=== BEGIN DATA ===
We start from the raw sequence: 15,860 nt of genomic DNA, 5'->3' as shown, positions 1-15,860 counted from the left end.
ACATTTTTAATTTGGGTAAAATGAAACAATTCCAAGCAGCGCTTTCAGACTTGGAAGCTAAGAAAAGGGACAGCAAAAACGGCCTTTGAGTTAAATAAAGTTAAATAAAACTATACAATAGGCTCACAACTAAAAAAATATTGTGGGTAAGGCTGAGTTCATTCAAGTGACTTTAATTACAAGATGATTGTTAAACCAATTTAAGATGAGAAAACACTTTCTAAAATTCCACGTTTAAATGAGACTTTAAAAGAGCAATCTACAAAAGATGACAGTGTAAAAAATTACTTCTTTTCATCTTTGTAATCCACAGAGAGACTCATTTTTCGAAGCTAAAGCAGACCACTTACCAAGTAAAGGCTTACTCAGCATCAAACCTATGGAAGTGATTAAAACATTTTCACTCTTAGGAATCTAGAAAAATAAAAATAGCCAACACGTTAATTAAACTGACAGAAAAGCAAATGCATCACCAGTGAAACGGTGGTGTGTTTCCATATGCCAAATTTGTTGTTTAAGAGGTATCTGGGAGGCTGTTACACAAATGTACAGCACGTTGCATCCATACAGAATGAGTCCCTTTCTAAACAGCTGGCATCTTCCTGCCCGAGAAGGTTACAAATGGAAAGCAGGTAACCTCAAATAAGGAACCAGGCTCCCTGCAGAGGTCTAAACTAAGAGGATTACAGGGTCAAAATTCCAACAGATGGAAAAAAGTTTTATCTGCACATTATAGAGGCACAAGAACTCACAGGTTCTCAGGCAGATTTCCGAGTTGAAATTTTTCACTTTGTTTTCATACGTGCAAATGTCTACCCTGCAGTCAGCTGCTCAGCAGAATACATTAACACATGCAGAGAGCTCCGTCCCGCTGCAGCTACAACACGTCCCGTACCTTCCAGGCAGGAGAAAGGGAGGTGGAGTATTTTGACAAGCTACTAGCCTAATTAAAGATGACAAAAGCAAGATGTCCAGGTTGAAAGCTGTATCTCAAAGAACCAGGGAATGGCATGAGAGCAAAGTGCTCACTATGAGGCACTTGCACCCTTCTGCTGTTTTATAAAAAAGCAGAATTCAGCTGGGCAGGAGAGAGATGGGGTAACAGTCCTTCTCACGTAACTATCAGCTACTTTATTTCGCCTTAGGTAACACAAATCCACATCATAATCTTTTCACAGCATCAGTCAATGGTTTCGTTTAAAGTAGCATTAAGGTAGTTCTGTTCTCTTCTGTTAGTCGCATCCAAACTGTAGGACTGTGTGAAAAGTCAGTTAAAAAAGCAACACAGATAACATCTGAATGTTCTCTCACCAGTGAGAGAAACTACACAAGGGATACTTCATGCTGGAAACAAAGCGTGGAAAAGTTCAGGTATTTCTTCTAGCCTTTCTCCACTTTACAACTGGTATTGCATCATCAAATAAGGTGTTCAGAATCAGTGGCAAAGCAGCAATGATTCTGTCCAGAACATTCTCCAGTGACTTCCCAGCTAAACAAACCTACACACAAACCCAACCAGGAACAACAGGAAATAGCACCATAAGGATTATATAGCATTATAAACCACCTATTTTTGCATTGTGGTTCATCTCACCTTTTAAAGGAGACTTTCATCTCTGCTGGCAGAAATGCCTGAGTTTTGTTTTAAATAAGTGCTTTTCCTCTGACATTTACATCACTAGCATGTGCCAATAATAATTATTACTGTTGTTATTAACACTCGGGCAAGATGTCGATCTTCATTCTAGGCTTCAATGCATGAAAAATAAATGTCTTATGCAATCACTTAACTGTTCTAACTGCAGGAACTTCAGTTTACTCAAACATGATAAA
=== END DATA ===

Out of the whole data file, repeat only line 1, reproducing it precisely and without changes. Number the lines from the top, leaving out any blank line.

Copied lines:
We start from the raw sequence: 15,860 nt of genomic DNA, 5'->3' as shown, positions 1-15,860 counted from the left end.